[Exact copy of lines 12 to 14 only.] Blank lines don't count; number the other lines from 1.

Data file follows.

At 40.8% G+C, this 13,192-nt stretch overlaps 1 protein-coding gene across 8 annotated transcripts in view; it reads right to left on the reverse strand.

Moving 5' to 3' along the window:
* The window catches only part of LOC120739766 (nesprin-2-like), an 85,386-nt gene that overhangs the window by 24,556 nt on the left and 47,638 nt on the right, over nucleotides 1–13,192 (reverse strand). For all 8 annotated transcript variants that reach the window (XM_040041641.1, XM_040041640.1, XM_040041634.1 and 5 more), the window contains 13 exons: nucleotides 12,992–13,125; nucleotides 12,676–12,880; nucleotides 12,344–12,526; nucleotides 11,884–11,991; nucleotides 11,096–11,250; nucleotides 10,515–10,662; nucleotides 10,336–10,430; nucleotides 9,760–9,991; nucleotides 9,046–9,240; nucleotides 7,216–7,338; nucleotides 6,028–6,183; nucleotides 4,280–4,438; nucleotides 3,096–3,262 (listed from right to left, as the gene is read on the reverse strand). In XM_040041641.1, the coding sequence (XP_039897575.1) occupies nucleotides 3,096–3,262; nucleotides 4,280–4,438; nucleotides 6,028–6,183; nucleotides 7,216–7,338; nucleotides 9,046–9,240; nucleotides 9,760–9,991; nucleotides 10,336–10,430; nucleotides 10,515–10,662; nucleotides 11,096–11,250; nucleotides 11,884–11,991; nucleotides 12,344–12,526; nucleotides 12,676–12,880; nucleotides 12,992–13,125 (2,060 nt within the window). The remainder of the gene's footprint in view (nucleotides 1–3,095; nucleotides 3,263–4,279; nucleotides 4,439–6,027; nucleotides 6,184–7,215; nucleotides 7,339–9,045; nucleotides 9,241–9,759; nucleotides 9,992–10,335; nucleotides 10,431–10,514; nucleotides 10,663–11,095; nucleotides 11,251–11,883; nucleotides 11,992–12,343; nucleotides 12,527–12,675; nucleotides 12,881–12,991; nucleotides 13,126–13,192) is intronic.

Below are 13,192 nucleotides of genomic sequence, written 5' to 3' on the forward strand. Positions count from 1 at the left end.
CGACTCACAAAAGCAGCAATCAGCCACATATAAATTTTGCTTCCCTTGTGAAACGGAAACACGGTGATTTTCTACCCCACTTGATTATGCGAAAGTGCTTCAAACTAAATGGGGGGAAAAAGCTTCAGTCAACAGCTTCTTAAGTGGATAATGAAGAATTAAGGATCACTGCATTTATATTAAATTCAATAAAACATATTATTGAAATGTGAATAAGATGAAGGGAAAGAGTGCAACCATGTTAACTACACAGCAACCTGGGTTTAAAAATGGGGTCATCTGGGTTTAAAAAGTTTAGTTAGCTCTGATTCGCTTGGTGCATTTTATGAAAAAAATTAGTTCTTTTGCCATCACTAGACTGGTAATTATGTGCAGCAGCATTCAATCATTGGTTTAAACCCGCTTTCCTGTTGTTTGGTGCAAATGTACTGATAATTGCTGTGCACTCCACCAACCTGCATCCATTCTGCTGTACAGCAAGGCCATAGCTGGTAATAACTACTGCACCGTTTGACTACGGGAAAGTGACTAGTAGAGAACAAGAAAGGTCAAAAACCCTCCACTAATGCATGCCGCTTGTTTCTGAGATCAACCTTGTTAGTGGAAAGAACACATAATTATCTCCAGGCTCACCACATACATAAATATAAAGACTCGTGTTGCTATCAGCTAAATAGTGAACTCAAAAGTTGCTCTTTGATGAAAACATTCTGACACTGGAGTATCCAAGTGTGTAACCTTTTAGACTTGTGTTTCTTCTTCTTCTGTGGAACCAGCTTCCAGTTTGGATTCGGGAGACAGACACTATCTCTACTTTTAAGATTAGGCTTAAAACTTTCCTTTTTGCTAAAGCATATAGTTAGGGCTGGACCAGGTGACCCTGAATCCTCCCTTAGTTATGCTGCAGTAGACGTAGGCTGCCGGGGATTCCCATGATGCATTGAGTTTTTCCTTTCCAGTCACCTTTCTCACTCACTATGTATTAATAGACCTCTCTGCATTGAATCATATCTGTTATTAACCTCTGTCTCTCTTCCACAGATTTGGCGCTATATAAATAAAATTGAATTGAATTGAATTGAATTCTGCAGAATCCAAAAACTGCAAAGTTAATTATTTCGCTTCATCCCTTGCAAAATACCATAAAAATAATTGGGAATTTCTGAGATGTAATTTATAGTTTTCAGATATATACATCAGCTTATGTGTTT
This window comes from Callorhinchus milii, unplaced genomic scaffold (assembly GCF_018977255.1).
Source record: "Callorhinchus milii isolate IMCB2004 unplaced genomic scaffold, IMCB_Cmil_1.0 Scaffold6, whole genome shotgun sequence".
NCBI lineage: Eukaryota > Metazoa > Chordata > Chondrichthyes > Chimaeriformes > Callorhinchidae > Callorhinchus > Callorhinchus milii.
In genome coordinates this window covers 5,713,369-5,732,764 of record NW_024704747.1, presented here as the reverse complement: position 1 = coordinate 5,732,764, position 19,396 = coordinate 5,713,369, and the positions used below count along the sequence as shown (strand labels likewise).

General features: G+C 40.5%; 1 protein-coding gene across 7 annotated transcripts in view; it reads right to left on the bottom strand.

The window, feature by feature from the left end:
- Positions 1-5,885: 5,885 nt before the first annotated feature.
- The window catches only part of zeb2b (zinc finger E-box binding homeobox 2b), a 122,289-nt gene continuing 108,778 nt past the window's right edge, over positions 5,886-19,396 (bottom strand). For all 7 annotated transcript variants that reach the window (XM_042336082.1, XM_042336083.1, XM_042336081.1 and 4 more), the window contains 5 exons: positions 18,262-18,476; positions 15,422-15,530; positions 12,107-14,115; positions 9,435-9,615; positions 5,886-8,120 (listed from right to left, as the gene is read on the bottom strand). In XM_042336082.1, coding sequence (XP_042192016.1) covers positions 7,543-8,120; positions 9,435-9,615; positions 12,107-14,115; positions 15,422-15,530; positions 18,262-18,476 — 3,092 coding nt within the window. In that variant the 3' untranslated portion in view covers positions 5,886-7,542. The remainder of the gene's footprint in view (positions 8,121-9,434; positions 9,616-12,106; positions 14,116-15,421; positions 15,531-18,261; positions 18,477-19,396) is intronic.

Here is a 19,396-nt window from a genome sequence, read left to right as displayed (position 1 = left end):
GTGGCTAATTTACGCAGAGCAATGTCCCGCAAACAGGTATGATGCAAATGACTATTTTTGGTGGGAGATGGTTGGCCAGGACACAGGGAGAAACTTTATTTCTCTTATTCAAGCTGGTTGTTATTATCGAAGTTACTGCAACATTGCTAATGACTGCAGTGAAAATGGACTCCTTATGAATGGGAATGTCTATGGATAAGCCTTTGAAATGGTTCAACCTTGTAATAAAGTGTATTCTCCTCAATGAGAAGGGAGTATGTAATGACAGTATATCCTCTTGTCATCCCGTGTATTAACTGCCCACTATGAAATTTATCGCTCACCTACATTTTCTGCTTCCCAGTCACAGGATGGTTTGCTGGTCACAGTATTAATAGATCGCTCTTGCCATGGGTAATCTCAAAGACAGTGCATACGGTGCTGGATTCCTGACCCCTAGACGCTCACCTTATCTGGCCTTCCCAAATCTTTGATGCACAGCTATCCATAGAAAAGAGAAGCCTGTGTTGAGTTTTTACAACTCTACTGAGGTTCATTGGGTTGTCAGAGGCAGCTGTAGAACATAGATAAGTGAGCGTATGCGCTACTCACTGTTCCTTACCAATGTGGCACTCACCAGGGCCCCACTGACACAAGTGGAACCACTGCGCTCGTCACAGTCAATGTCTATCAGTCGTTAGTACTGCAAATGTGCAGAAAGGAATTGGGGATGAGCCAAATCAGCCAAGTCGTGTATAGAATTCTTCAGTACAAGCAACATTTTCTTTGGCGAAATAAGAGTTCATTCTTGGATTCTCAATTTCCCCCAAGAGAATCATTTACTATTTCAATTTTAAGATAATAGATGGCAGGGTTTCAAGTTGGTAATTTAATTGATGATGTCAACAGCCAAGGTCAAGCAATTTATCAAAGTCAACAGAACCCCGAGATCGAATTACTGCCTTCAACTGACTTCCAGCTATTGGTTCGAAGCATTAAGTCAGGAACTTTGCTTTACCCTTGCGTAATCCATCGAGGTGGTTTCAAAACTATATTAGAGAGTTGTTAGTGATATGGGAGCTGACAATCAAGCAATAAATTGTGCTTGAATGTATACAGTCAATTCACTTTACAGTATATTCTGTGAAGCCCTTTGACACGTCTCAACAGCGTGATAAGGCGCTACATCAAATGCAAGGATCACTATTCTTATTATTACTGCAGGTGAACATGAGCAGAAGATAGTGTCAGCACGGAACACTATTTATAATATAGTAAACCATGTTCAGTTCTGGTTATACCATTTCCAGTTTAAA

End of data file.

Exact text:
- Positions 1-5,885: 5,885 nt before the first annotated feature.
- The window catches only part of zeb2b (zinc finger E-box binding homeobox 2b), a 122,289-nt gene continuing 108,778 nt past the window's right edge, over positions 5,886-19,396 (bottom strand). For all 7 annotated transcript variants that reach the window (XM_042336082.1, XM_042336083.1, XM_042336081.1 and 4 more), the window contains 5 exons: positions 18,262-18,476; positions 15,422-15,530; positions 12,107-14,115; positions 9,435-9,615; positions 5,886-8,120 (listed from right to left, as the gene is read on the bottom strand). In XM_042336082.1, coding sequence (XP_042192016.1) covers positions 7,543-8,120; positions 9,435-9,615; positions 12,107-14,115; positions 15,422-15,530; positions 18,262-18,476 — 3,092 coding nt within the window. In that variant the 3' untranslated portion in view covers positions 5,886-7,542. The remainder of the gene's footprint in view (positions 8,121-9,434; positions 9,616-12,106; positions 14,116-15,421; positions 15,531-18,261; positions 18,477-19,396) is intronic.

Here is a 19,396-nt window from a genome sequence, read left to right as displayed (position 1 = left end):